top of page

HANSON, Richard Davies

Richard Hanson [Also spelt Hansen in some documents] was born in Adelaide, South Australia in 1884. He was the grandson of Sir Richard Davies Hanson, Chief Justice of South Australia. He joined the Northern Territory Police on the 1st of December 1911. His prior occupation was recorded as “clerical”. A single man on enlistment, he was described as being 5 feet 9 inches tall and 9 stone in weight. He was posted to Anthony’s Lagoon Station from 3rd March 1912 to the 15th May 1914. From the 18th August 1914, he was stationed at Borroloola. He is also reputed to have served for sometime at Newcastle Waters after leaving Borroloola. It is not known exactly when he left the Northern Territory Police Force. He recorded his occupation when enlisting in the AIF in 1916 as ‘Mounted Police’. Later when supplying information to the Australian War Memorial for the memorial scrolls his family added ‘Commonwealth Force’to his occupation. Richard enlisted as No. 417, of the Fifth Reinforcements, Ninth Machine Gun Company on the 21st June 1916. He embarked from Melbourne on HMAT[3]A38 ‘Ulysses’ on the 25th October 1916. Disembarkation took place in Plymouth England, on the 28th December 1916. He had several postings in England before joining the Machine Gun Base in France on 2nd March 1917. He was admitted to hospital in France described as ‘sick’ from the 10th to the 27th of April 1917. He subsequently joined the Ninth Machine Gun Company. On the 8th June 1917 during the Battle of Messines in Belgium, a bullet wound or wounds to the abdomen fatally wounded Richard. He died of his wounds at the Eleventh Australian Casualty Clearing Station, Messines, Belgium on the 8th of June 1917. Richard Hanson is commemorated in France in the 285 Bailleul Communal Cemetery extension and on panel 178 of the Australian War Memorial Canberra. Richard died participating in the Battle of Messines, which was part of the series of actions collectively known as the Battle of Paschendale or the Third battle of Ypres. The Australian official history records the action on 7/8th June 1917 as involving advances by eight attack Battalions of the Third Australian Division. Prior to the advance nineteen great mines, which had been tunnelled out under the German trenches and packed with hundreds of kilograms of explosives, [This event has recently been the subject of an Australian movie.] were exploded under the German Lines.[4] Describing the battle the Australian official historian Charles Bean, at 593[5] said, ‘With a roar the machinegun barrage broke out.’ It can be assumed that the Ninth Machinegun Company, in which Richard was serving, was in the forefront of this action. The official history recorded that in this action the Ninth Machinegun Company suffered nineteen casualties [Casualties included fatalities, wounds, missing in action and those taken prisoner.]. One of the fatalities sadly was Richard Hanson. During action by the Company during the previous night, the Companies war diary records that four of its members were killed and seven others were wounded in action. The Officer Commanding the Company maintained the war diary of the Ninth Machinegun Company. That diary is now held in the Australian War Memorial Canberra. It is also available on the internet. [] the daily extract details Richards’s death. “Messines 8.6.17 Consolidating guns. At dawn, our barrage was again opened and continued for a few hours. During the day the enemy shelled the line again heavily mostly with 5.9 [inch]. In the afternoon, No. A gun moved to its new position in the green line. At dusk, our artillery again opened its barrage, which continued well into the night. The enemy retaliation was heavy. Barrage /Guns. Replenished ammunition during the day. Strengthened positions. Answered supposed SOS at about 8.15pm [rounds per minute] fired for 45 minutes. Signal appeared to be enemy flare. Died of wounds, Pte Hansen R.D. Wounded in action Lieut Gleeson S.R – Pte Blinman C.J2nd Lieut Anderson evacuated, resulting from wound received in action 7.6.17 ‘Shock’.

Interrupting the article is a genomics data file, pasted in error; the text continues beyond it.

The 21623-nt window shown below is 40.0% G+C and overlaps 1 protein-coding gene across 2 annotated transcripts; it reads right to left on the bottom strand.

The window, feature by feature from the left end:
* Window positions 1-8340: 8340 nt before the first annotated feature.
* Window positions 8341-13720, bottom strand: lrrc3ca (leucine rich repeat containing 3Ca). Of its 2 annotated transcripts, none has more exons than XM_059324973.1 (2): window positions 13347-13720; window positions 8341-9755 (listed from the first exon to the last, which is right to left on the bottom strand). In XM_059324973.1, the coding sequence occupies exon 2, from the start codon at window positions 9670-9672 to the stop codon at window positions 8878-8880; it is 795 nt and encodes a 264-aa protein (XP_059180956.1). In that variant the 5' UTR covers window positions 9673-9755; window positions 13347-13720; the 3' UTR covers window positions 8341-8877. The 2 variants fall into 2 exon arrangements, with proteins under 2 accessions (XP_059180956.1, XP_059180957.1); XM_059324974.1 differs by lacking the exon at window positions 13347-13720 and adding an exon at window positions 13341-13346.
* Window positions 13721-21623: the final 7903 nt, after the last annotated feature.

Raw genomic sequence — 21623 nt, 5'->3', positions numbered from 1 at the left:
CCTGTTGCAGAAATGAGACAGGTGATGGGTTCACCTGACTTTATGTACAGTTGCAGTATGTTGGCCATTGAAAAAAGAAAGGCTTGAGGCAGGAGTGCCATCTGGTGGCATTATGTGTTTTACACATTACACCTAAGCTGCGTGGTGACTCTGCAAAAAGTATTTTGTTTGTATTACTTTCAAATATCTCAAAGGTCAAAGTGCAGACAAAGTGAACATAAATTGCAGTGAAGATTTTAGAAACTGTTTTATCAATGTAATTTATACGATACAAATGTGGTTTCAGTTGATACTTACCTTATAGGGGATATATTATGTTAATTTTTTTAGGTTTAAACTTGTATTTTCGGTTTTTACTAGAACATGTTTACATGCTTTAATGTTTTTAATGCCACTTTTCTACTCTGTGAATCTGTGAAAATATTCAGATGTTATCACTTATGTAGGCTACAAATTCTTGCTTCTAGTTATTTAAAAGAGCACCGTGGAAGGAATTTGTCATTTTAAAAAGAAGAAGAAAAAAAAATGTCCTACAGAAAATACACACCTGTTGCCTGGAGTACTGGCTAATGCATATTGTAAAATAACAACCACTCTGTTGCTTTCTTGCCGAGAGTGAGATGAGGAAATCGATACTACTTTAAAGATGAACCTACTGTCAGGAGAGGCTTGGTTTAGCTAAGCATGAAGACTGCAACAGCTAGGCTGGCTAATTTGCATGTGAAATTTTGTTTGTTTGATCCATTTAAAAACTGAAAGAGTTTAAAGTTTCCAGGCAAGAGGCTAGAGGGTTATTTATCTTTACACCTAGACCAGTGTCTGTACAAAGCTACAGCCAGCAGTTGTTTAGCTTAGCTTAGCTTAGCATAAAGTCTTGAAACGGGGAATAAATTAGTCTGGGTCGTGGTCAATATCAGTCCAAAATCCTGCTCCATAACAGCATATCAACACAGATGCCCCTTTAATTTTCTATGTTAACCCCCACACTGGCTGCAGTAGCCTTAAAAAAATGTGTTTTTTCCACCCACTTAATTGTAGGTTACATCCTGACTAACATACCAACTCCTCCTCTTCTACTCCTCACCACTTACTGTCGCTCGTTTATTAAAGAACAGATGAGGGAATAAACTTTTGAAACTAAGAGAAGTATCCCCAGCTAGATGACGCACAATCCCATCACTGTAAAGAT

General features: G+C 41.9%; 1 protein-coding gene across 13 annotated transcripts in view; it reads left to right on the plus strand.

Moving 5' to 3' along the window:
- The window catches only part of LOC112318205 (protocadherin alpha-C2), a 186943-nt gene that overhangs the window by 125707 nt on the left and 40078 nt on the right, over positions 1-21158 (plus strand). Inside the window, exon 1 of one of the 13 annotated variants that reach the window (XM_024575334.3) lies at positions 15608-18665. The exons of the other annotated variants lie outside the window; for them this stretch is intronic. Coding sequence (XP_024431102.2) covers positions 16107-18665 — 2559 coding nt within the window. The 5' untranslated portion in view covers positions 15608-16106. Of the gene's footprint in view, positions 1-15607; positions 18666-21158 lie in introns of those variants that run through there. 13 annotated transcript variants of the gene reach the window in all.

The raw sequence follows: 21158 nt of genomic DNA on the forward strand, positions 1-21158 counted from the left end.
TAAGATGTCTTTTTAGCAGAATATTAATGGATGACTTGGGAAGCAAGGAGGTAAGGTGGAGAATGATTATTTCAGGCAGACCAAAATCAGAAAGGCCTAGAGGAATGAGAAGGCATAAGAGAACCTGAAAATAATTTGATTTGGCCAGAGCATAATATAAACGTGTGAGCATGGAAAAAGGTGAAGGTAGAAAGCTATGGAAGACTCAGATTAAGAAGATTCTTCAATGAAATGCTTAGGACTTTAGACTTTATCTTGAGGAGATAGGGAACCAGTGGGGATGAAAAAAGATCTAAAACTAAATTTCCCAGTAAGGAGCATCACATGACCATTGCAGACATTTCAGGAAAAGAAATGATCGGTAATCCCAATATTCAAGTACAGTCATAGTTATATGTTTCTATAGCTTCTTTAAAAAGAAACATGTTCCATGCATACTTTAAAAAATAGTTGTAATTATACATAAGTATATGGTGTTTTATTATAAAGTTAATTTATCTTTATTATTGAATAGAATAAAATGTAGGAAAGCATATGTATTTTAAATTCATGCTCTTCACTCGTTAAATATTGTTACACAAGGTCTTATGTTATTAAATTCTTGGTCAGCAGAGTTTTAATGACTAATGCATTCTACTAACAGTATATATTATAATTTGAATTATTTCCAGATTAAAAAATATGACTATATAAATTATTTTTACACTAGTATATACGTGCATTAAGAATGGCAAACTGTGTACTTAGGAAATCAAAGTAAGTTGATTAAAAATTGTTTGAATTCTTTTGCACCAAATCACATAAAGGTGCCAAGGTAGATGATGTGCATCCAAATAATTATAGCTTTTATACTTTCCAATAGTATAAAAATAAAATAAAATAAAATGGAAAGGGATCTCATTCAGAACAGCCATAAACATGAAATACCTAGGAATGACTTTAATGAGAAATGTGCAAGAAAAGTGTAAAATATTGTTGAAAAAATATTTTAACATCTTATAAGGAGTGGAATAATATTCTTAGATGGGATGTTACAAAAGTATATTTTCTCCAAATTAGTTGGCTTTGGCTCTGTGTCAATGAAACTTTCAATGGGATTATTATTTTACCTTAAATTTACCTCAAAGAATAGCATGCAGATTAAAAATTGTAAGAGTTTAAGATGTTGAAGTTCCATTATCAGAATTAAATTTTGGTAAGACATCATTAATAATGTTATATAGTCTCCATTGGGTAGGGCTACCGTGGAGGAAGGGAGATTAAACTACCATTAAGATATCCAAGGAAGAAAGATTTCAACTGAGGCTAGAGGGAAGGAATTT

5 views0 comments

Recent Posts

See All

Relationships with Aboriginal Women

The following paragraphs taken from "A Force Apart?" detail relationships between Aboriginal Women and NT Police members in a historical context. It is important to consider this in the context of it

Jackie Gordon

(from "A Force Apart?") A more recent example of the life of a police wife was that of Mrs Jackie Gordon, whose husband, John Gordon, was stationed at Timber Creek in 1957. Again, life had hardly chan

Vicki Darken

(from "A Force Apart?") There are no extant records of the loneliness the early police wives felt, but life had hardly changed by 1945 when Vicki Darken lived with her husband at Harts Range Police St


bottom of page